Groundwater Protection

The Use of Drinking Water Standards by the States Gao ID: PEMD-89-1 December 20, 1988

In response to a congressional request, GAO examined whether Environmental Protection Agency (EPA) drinking water standards were appropriate for use as groundwater standards, specifically: (1) whether states relied on EPA standards when setting numeric groundwater standards; (2) states' use of existing numeric groundwater standards in their groundwater protection programs; (3) the potential for groundwater quality degradation using drinking water standards; and (4) how drinking water standards compared to guidelines for protecting uses of groundwater for such purposes as irrigation, livestock watering, and aquatic life.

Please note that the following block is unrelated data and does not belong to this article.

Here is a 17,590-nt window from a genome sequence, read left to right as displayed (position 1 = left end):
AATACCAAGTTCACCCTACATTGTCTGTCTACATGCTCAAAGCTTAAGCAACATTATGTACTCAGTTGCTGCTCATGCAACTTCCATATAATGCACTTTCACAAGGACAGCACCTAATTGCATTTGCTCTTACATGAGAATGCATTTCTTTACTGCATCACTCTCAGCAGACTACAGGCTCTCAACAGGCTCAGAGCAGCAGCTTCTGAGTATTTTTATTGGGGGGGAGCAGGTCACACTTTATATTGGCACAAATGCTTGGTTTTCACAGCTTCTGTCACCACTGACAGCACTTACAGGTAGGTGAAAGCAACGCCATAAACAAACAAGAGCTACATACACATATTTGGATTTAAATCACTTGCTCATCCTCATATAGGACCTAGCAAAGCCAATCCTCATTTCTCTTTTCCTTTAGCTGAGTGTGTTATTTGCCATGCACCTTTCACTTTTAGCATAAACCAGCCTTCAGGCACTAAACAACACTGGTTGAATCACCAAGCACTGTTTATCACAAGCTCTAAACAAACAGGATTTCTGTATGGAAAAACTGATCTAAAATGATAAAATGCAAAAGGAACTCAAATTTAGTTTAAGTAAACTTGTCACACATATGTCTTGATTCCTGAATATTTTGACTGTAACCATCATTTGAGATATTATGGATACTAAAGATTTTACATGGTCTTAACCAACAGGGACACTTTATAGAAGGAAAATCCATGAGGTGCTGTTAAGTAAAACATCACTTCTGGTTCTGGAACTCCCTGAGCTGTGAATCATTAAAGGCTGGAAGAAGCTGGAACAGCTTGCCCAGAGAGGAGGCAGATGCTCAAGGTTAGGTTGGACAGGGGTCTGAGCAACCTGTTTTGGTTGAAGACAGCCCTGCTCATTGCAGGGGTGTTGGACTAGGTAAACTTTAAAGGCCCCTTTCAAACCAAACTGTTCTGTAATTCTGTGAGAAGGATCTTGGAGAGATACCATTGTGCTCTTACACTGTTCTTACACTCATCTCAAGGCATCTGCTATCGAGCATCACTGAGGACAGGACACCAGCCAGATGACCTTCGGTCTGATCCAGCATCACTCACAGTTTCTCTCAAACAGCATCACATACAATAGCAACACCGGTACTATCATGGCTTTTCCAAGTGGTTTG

GAO found that: (1) the 25 states that had numeric groundwater standards relied largely on EPA maximum contaminant levels (MCL); (2) most states surveyed relied on EPA drinking water standards when setting groundwater standards; (3) states focused on eight regulatory activities in making their groundwater protection decisions, including licensing surface discharges, requiring waste disposal facility designs, and containing or cleaning up hazardous waste sites; (4) 92 percent of the areas tested would meet the standards if states adopted MCL as groundwater protection standards, and 43 percent met a limit associated with a one-in-one-million excess cancer risk for one or more of 13 carcinogens; (5) adopting any of the standards would potentially allow for degradation of groundwater resources, since the standards would allow contaminants to increase to the maximum allowable concentrations; and (6) although MCL would protect livestock and irrigation usage, they were less stringent than the aquatic life guidelines, and only 66.9 percent of the areas tested would meet MCL for aquatic life.

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